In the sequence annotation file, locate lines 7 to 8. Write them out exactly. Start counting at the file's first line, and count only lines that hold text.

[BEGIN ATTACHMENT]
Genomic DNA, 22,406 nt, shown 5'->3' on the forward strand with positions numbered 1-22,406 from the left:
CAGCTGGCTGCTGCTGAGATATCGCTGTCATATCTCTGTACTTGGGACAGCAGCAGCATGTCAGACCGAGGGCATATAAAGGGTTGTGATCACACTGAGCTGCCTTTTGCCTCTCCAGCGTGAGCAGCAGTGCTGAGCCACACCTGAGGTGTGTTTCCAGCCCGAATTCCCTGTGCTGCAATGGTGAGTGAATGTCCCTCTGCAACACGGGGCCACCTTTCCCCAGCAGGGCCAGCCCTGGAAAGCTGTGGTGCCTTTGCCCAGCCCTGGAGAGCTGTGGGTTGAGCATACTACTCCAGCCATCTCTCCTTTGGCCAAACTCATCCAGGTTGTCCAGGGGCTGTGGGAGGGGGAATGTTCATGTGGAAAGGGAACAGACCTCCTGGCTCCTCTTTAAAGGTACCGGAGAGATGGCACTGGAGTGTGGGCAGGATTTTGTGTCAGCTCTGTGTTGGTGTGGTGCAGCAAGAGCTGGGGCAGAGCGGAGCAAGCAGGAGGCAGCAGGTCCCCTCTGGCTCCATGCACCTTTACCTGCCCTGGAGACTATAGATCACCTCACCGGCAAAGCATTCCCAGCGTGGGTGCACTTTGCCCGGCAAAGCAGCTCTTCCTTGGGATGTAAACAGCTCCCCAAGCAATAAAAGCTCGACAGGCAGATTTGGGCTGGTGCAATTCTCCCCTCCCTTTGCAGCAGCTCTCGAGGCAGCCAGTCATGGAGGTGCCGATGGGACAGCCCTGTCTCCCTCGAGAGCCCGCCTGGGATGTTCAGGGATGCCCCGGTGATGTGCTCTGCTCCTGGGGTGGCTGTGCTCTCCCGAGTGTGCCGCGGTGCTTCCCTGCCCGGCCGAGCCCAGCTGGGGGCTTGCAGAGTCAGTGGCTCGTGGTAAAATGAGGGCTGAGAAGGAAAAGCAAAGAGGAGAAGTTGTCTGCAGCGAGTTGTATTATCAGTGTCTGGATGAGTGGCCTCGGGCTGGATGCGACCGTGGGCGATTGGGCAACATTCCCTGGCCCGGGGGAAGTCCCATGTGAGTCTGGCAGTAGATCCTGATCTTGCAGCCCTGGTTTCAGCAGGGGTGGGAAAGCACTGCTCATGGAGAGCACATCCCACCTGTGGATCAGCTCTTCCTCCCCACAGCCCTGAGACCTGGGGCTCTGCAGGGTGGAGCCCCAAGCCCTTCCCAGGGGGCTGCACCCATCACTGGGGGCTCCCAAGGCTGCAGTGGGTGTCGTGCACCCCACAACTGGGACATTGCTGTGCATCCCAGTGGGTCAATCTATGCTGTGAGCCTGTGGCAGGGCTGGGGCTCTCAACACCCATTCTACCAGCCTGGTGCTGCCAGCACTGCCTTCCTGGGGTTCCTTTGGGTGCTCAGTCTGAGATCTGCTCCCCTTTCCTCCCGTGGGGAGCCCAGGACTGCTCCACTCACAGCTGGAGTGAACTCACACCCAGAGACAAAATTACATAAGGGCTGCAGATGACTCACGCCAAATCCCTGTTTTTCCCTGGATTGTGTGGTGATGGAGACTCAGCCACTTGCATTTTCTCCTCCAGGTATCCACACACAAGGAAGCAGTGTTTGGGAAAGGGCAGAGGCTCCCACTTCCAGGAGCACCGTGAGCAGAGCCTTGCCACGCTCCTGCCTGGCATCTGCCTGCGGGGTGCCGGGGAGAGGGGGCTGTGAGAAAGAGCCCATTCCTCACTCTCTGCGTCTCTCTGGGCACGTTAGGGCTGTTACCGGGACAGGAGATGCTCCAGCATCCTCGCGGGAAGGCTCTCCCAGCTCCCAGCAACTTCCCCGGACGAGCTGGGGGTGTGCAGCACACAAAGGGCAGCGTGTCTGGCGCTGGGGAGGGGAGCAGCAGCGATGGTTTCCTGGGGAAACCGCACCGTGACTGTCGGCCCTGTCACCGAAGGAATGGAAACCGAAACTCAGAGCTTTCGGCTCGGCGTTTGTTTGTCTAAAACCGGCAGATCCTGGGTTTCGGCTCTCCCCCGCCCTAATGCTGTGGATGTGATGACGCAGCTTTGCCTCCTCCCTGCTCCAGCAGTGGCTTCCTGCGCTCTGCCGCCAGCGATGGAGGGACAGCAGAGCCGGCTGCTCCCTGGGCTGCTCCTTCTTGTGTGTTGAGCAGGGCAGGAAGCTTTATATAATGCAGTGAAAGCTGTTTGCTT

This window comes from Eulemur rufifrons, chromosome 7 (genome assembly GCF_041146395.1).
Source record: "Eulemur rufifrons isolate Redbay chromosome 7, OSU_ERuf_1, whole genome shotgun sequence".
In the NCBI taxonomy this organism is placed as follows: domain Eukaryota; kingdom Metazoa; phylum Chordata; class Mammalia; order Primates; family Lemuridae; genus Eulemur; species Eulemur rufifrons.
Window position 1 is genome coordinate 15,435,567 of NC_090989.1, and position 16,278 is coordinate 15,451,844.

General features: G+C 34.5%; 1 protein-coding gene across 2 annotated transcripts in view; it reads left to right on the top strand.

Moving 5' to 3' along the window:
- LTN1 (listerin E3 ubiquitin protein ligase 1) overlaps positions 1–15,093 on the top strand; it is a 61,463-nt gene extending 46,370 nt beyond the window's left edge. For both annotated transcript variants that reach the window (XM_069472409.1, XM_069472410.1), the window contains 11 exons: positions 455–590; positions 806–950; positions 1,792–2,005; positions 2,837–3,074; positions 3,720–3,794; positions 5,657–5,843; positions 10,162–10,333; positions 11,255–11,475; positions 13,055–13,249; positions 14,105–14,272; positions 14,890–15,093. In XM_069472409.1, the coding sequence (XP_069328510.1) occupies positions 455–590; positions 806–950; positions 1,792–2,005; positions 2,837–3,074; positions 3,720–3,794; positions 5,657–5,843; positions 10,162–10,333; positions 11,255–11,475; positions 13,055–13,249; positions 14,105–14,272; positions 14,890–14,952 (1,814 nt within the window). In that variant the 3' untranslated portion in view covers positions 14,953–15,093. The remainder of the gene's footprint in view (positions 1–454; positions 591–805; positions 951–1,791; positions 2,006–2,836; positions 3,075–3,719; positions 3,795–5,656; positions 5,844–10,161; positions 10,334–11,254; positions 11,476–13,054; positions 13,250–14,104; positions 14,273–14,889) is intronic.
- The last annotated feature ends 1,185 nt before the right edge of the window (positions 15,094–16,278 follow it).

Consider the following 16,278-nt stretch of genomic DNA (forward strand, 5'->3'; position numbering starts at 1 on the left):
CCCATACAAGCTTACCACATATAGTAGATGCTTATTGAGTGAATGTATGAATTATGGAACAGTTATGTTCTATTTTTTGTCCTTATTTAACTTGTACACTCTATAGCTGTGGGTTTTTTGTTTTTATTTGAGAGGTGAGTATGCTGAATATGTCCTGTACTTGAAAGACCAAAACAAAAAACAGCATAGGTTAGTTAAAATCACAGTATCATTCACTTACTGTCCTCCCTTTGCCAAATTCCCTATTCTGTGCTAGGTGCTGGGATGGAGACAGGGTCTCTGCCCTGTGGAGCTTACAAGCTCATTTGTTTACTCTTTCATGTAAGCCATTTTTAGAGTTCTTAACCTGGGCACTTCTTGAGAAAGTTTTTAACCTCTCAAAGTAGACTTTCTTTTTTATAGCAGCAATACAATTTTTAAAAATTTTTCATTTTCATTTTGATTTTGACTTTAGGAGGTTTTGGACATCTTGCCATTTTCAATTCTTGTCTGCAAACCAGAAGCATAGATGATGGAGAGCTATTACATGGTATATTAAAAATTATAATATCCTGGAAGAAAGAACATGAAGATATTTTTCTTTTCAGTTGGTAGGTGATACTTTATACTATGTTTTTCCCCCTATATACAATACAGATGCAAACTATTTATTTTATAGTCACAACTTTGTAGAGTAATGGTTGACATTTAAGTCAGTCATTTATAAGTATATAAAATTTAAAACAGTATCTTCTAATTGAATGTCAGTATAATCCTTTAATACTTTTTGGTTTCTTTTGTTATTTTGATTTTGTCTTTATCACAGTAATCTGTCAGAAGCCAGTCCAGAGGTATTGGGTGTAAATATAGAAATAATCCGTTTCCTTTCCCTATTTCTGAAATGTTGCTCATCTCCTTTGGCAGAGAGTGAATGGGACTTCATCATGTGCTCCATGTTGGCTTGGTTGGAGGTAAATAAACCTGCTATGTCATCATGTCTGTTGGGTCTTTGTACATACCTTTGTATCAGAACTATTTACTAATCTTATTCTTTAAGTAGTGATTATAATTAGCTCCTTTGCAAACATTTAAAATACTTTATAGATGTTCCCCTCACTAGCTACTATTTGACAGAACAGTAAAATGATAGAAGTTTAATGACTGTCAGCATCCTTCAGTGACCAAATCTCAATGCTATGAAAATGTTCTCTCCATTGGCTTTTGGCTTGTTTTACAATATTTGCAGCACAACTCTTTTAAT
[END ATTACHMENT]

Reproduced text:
General features: G+C 34.5%; 1 protein-coding gene across 2 annotated transcripts in view; it reads left to right on the top strand.

Moving 5' to 3' along the window: